Tuesday, 15 April 2014

BETA Launch Day

Work

After many weeks tweaking and testing, we released the new 1.006 beta onto the unsuspecting public, and the feedback so far is very good. We did a good job testing for stability and the performance improvements are experienced by almost everyone. Those still on HIGHEST settings will see the smallest benefit as we focused on LOWEST for the lower end systems.


Here is a shot of something I was messing with, getting the sky, fog and land color tint to match to create a different feel and style even though it's just plane old LUSH style.

I was planning dive straight into the remaining features of the software, but it was brought to my attention that a better strategy was to stick around the forums and assist in the early feedback of the BETA and help out where I can. I have decided this is a good policy and will continue this until Thursday PM. Friday through Monday is a bank holiday here in the UK, which means my team downs tools and runs for the hills for a much needed recharge.  I also plan to see a few castles over the brief holiday, but will be back every evening to play FALLOUT3 and a few other games I have to catch up with, and of course checking into the forums and maybe doing some more tweaks.

All in all, the teams dedication to focusing on core issues and then PLENTY of testing has produced a solid version which I am happy to release today, and if we spend the next six weeks with the same laser sharp attitude to completing this product in a timely fashion, we'll be in a great place to then add all the cool features you have been voting for on the Vote Board.  Once again thanks to all our pledgers for making this software possible, and we hope you've enjoyed the journey so far.

Monday, 14 April 2014

Almost Last Day Of Testing

Work

I get the impression that the version we are testing is also the version the 'everyone else' will be getting and I must say it's holding up to tests. Over 50 sequential clicks at Test Game button without crashing, no memory issues, faster performance across the board, many small tweak conveniently squashed, and who know what other small benefits. I think our trio did quite well this last few weeks, and a good formula for the future.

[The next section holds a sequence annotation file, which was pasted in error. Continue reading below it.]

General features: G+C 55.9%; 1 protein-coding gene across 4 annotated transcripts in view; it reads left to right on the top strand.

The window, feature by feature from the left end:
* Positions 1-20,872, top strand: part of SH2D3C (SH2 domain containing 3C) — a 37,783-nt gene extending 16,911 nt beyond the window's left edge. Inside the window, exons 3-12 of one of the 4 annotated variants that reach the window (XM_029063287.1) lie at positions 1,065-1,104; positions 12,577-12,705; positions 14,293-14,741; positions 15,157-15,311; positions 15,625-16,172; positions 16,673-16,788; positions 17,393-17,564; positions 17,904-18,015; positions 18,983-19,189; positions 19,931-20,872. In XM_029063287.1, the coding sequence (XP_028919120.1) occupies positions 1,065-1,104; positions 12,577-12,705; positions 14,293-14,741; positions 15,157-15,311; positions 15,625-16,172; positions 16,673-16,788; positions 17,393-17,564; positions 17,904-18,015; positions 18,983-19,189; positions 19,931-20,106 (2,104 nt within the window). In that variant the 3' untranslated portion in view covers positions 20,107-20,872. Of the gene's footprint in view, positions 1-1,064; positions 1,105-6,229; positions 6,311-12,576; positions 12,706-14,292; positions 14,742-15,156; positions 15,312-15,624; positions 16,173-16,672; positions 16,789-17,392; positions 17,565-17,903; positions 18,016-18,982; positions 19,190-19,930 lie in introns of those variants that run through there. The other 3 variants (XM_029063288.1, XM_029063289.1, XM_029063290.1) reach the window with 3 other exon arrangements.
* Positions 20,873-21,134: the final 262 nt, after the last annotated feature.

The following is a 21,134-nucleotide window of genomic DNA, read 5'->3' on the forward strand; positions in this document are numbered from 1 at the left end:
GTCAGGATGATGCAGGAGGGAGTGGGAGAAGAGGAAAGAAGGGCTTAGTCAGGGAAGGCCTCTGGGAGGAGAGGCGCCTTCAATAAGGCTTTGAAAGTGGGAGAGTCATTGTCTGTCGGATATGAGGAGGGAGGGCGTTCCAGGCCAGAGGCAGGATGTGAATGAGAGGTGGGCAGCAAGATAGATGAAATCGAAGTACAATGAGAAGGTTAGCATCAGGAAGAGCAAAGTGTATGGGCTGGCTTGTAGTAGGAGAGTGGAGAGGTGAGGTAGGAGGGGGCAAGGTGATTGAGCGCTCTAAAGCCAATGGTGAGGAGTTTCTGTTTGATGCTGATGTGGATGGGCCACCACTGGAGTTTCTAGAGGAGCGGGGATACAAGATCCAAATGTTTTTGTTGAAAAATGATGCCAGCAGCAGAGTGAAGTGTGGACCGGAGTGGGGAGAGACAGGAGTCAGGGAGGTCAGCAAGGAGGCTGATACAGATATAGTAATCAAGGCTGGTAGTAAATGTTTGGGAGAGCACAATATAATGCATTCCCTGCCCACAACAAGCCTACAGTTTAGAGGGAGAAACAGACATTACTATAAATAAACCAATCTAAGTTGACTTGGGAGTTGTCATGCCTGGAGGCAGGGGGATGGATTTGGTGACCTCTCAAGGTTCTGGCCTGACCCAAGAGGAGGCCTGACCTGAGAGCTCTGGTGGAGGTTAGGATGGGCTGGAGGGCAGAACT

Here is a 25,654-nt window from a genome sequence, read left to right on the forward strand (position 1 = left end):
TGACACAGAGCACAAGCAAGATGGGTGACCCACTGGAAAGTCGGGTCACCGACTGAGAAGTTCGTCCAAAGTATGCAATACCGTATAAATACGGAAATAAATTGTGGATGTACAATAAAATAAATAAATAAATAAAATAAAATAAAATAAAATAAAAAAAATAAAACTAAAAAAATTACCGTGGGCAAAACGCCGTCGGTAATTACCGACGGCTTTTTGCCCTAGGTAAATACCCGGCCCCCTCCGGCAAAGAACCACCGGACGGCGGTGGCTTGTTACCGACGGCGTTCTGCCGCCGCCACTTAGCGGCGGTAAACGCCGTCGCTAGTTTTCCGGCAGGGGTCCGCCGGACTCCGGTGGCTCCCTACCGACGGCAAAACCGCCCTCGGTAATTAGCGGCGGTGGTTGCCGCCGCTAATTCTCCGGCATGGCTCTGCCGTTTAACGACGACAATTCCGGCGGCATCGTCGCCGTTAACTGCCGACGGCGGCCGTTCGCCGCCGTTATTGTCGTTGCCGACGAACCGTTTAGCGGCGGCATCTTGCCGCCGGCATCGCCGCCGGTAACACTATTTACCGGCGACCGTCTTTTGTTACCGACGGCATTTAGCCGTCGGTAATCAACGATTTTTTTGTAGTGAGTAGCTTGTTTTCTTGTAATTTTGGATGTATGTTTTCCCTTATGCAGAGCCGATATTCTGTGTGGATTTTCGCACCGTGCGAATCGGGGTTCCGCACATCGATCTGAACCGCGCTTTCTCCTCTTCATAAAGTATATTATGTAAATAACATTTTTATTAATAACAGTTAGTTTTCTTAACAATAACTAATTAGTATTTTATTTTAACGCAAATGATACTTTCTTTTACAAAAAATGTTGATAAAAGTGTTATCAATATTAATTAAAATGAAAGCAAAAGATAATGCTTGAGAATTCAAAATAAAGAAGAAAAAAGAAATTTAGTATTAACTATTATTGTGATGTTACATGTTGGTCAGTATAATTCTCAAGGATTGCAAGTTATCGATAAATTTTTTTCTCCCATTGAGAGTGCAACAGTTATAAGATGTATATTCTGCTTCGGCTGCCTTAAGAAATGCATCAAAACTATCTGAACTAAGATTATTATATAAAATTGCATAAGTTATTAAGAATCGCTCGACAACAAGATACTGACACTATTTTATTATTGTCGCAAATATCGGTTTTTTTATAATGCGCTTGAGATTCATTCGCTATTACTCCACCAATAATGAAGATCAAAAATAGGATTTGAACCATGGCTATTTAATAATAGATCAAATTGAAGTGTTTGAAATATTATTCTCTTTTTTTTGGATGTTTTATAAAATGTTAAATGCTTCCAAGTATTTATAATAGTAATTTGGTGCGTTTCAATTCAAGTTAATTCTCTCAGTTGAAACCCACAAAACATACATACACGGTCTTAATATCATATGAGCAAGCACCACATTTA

I 'could' list all the small tweaks, but as half of them where fixes for things that formerly worked, it's not going to make much sense as an isolated list.  I can report general improvements across the board, and certainly some improvements in performance when you set the shaders to LOWEST. 

I am most pleased with the stability and memory activity of the software however, which allows extremely prolonged sessions without worrying about memory fragmentation. Of course, plenty of more opportunities for optimization but as far as final builds go, I think this one is pretty special. The internal and core teams will be testing this for some of Tuesday AM and with a little luck we can release to the whole pledged world very soon after that. Wish I could provide some nice screenshots for you, but truth be told, the community are producing some awesome shots already I dare not attempt to challenge their authority in this matter.  

Beyond the beta release, we make our plans to improve the next 'most needed' feature which is scripting and AI. We have a little of both right now, but we want to inject super-powers into both systems and get the game play as stellar as possible for FPSC Reloaded. In additional to the myriad of minor tweaks and fixes, our big feature for the next release will be A.I so place your characters in your levels now in anticipation of the hideously smart intelligence we will bestow on them in the next major release. 

The whole team are pretty buzzed with the current beta and we hope you enjoy it too. If you have any comments on the version, you know where to post it.  Until the next blog post, enjoy!